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April 29, 2007.

This is what the SF Chronicle had to say, "A tanker truck carrying 8,600 gallons of gasoline had overturned at 3:41 a.m. and burst into flames on the 50-foot-high ramp connecting westbound Interstate 80 to southbound Interstate 880. Within minutes, the ramp above it -- connecting eastbound I-80 to eastbound I-580 -- collapsed in the 3,000-degree cauldron."

Here is my story. I had just gotten off work. I just drove a taxi for ten hours and was exhausted. Now that I live in the East Bay I needed to go over the Bay Bridge and then proceed to 580 to Highway 24 to get out to Pittsburg (where I bought a house). There were detour signs blocking the entrance to 580. The traffic was detoured East to 80. I proceeded to the detour, looked to my right and saw the night sky lit up with the giant fire. I few people had pulled over on the freeway to look at the fire. I pulled my car to the left shoulder and got my camera out of the trunk. I thought it was too dangerous to cross the freeway, so I shot at full size ( 3300 pixels ) with my Nikon D70. I only shot 14 frames. If I knew I would have been the only person shooting night shots, I would have stayed longer on the scene. But I was exhausted from work and it was 4 a.m., so I went home.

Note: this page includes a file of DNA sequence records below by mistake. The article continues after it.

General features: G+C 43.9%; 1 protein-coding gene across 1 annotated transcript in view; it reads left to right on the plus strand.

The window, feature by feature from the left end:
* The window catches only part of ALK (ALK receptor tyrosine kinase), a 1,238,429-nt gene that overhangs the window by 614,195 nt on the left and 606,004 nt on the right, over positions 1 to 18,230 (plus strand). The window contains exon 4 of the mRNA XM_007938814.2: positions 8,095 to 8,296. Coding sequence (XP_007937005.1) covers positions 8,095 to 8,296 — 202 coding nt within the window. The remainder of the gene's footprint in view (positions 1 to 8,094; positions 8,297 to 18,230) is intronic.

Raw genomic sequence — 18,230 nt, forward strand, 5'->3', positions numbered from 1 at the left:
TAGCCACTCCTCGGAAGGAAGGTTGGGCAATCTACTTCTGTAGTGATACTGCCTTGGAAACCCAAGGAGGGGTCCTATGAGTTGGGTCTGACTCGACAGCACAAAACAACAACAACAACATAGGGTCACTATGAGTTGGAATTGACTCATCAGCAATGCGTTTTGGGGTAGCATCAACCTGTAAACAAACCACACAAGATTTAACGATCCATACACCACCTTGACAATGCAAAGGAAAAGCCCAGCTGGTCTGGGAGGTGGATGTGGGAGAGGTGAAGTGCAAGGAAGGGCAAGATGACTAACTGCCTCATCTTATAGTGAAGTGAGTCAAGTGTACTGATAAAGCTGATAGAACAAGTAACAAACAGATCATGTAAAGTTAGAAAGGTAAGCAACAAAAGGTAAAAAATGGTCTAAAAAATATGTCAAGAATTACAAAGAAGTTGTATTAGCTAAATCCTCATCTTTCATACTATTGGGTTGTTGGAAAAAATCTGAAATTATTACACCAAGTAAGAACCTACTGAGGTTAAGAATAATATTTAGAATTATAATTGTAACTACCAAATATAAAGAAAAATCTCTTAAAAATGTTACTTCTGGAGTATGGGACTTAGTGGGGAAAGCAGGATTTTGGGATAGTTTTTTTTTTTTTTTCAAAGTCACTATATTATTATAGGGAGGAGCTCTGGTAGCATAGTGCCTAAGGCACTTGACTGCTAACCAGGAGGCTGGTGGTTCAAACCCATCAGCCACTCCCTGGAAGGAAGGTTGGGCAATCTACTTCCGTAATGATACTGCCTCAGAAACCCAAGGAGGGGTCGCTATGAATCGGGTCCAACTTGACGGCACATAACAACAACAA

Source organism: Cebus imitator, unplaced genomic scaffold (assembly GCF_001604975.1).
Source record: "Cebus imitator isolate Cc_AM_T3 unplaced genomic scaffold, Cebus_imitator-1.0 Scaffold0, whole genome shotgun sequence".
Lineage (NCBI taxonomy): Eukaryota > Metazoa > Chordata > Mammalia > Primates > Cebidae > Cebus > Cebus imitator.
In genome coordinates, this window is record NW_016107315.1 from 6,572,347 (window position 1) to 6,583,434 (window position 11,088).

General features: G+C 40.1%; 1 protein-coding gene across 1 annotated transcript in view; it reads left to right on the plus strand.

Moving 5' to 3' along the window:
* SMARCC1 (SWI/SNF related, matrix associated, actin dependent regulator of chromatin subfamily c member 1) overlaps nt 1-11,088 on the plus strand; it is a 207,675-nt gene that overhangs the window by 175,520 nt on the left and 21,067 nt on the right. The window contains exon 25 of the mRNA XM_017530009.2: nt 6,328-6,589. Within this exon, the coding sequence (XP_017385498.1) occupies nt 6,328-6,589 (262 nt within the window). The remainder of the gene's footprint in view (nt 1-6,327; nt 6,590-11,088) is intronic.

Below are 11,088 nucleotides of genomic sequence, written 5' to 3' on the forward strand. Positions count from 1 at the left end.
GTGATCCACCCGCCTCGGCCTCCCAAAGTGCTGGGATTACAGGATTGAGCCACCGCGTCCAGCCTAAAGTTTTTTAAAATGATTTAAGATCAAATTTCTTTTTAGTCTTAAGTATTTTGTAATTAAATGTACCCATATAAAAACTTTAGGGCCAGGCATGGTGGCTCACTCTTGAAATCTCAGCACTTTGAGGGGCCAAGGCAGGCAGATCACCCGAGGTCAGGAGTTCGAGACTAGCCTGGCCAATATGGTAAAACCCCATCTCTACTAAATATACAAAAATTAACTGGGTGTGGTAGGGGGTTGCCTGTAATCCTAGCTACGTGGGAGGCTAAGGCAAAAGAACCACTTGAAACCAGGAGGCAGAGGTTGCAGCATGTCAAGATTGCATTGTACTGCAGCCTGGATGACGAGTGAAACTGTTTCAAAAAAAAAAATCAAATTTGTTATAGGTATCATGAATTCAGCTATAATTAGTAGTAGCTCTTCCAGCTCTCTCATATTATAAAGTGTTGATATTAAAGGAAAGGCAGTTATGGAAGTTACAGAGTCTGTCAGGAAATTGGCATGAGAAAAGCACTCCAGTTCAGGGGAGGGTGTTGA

I arrived home close to 5 a.m. I decided to download the photos and see what I got. I decided that someone may want them. So I looked up the e-mail addresses of the Contra Costa Times, Oakland Tribune and San Francisco Chronicle from their websites and e-mailed them reduced sized copies of the photos. I finally went to sleep. When I woke up a few hours later my phone was ringing off the hook. Every paper I sent the photos to wanted to buy them. Since I was a freelancer, I had to make a deal with each paper individually. My photo ran on page 1 of the Oakland Tribune, page 7 of the Contra Costa Times and the on-line edition of the San Francisco Chronicle. I was also told by a friend that it ran in the Hayward Ledger.

Freeway1 (61K) I parked on the left shoulder. The fire was to the right, but I thought that it was too dangerous to try to cross the freeway to get better shots.
3:56 a.m.

Freeway2 (58K) I used flash to try to match the light of the fire with the foreground.
3:56 a.m.

Freeway3 (62K) When I arrived on the scene I did not know about the truck, all I could see were the flames and the massive fire.
3:56 a.m.

Freeway4 (65K) If I realized how big a story this has become I think I would have left my car and tried to get closer to the fire.
3:56 a.m.

Freeway5 (56K) The two sections of the freeway that are on fire in the photo used to connect to each other. Now there is a big empty section.
3:59 a.m.


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